Over the first weekend, the whole class spent time in Prague learning through our separate courses. We flew to Prague on a Friday morning, settled in, and immediately got to work. Since I'm a Renaissance and Baroque art history class, I spent the entire weekend with my peers and our two professors. We spent an entire day at Prague Castle, which was beautiful. St. Vitus Cathedral has been in production since the 14th Century, and there are still pieces that are unfinished. The relic of St. Vitus is a tongue. They took it out...oh...maybe a century ago, and it still hasn't decayed. It's just blackened. I'm not sure how much of this relic kind of stuff I believe, but it's part of the history, tradition, and faith, and I have learned to respect it. It's kind of fascinating. Anyway, since this cathedral is still not finished, it has pieces of the Romanesque and the Gothic misplaced throughout it's architecture. So it's a good example to show students. Professor Dückers had us guessing about its architectural origins for a good half an hour. Also at Prague Castle there is a large art gallery which one of the kings, Rudolph II put together - apparently one of the admirable things he did while he reigned. He loved to gather art from all over Europe. Overall, the castle is the largest ancient castle in the world, and it provides a brilliant view of the entire city below the hill and across the river. It was very cold atop the hill though, even colder inside the cathedral.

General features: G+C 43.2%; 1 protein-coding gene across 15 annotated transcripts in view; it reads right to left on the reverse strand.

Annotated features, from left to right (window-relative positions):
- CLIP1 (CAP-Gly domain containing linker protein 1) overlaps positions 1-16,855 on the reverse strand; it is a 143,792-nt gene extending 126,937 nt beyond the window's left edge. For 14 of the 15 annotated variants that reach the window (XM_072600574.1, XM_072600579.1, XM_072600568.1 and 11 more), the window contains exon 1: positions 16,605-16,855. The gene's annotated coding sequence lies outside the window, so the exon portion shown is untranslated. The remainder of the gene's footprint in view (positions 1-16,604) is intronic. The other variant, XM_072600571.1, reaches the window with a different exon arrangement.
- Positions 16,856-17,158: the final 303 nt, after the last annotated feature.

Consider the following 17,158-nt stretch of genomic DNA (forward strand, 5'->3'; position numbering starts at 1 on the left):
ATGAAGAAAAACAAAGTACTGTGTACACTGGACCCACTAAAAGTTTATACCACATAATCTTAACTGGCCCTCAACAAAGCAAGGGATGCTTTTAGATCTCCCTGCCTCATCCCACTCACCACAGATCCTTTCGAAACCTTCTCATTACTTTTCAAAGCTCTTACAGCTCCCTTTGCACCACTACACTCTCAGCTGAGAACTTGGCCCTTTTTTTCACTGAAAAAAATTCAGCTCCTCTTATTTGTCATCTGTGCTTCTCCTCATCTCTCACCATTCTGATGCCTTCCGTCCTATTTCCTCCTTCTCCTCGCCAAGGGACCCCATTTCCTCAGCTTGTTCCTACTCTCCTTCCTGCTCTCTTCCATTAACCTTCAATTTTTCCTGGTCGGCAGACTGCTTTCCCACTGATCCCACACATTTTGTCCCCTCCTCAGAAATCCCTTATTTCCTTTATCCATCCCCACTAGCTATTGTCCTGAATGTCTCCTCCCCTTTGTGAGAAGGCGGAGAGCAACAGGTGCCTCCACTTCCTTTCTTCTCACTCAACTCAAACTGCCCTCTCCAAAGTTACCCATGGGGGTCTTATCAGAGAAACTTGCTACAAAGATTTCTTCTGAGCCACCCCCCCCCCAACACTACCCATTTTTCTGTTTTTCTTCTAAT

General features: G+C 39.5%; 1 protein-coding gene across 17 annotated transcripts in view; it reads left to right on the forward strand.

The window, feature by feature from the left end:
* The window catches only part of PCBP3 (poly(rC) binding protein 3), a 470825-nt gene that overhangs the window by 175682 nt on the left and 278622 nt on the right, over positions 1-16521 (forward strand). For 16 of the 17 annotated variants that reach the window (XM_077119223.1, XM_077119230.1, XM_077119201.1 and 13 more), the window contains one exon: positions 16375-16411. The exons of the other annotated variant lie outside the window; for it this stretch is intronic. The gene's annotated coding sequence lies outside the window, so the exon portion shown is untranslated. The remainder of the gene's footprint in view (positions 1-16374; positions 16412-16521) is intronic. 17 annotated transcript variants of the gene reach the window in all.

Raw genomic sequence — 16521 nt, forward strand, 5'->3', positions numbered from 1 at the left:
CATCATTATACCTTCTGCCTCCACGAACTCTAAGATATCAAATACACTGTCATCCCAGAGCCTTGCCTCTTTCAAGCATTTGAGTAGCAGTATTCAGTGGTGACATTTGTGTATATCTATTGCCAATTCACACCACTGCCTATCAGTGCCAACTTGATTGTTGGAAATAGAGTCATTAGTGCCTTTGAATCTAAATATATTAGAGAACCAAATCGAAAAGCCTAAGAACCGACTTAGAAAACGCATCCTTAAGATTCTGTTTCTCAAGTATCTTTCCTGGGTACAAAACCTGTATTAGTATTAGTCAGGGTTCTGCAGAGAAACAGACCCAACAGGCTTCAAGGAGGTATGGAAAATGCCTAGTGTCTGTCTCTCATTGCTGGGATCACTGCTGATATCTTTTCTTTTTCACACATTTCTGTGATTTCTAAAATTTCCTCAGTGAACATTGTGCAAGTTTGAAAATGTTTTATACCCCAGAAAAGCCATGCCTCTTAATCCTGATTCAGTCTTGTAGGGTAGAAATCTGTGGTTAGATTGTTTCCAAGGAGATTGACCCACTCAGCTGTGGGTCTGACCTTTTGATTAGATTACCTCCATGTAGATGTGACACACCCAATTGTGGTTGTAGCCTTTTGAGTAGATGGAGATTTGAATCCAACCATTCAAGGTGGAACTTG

While I was in Prague, I visited quite a number of churches with my art history class. We also visited the Baroque-style St. Nicholas Church in Mala Strana, founded by the Jesuits. The paintings continuing all throughout the vaulted ceilings was a sight to see. You can't tell where the architecture of the Church ends and the painting begins. I also went on a tour of the Jewish quarter in Prague, where we went into about five different synagogues within a three block radius. The Spanish Synagogue was absolutely gorgeous, I couldn't help but take pictures even if I wasn't supposed to.